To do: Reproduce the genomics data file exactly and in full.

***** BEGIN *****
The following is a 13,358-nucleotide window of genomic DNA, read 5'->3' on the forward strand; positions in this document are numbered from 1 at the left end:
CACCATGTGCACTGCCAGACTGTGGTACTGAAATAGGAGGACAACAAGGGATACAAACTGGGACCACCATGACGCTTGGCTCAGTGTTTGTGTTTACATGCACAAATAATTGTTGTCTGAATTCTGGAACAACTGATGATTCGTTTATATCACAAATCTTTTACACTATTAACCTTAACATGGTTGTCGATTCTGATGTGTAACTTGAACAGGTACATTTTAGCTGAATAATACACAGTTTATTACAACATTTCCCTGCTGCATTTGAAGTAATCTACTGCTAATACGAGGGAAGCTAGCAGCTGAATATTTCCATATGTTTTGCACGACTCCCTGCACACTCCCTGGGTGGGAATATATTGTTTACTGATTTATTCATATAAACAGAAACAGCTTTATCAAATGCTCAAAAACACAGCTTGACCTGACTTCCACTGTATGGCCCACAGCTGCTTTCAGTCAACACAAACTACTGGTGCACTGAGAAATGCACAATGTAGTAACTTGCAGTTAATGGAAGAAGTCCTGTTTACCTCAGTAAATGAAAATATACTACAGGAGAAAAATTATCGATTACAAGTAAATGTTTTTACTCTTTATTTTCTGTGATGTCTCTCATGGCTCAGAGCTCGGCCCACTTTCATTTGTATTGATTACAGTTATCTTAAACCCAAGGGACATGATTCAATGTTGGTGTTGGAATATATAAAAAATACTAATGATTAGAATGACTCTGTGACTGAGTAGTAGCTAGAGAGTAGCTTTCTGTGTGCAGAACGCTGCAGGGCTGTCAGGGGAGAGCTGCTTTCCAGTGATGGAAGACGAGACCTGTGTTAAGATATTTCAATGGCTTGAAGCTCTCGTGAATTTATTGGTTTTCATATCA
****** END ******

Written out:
The following is a 13,358-nucleotide window of genomic DNA, read 5'->3' on the forward strand; positions in this document are numbered from 1 at the left end:
CACCATGTGCACTGCCAGACTGTGGTACTGAAATAGGAGGACAACAAGGGATACAAACTGGGACCACCATGACGCTTGGCTCAGTGTTTGTGTTTACATGCACAAATAATTGTTGTCTGAATTCTGGAACAACTGATGATTCGTTTATATCACAAATCTTTTACACTATTAACCTTAACATGGTTGTCGATTCTGATGTGTAACTTGAACAGGTACATTTTAGCTGAATAATACACAGTTTATTACAACATTTCCCTGCTGCATTTGAAGTAATCTACTGCTAATACGAGGGAAGCTAGCAGCTGAATATTTCCATATGTTTTGCACGACTCCCTGCACACTCCCTGGGTGGGAATATATTGTTTACTGATTTATTCATATAAACAGAAACAGCTTTATCAAATGCTCAAAAACACAGCTTGACCTGACTTCCACTGTATGGCCCACAGCTGCTTTCAGTCAACACAAACTACTGGTGCACTGAGAAATGCACAATGTAGTAACTTGCAGTTAATGGAAGAAGTCCTGTTTACCTCAGTAAATGAAAATATACTACAGGAGAAAAATTATCGATTACAAGTAAATGTTTTTACTCTTTATTTTCTGTGATGTCTCTCATGGCTCAGAGCTCGGCCCACTTTCATTTGTATTGATTACAGTTATCTTAAACCCAAGGGACATGATTCAATGTTGGTGTTGGAATATATAAAAAATACTAATGATTAGAATGACTCTGTGACTGAGTAGTAGCTAGAGAGTAGCTTTCTGTGTGCAGAACGCTGCAGGGCTGTCAGGGGAGAGCTGCTTTCCAGTGATGGAAGACGAGACCTGTGTTAAGATATTTCAATGGCTTGAAGCTCTCGTGAATTTATTGGTTTTCATATCA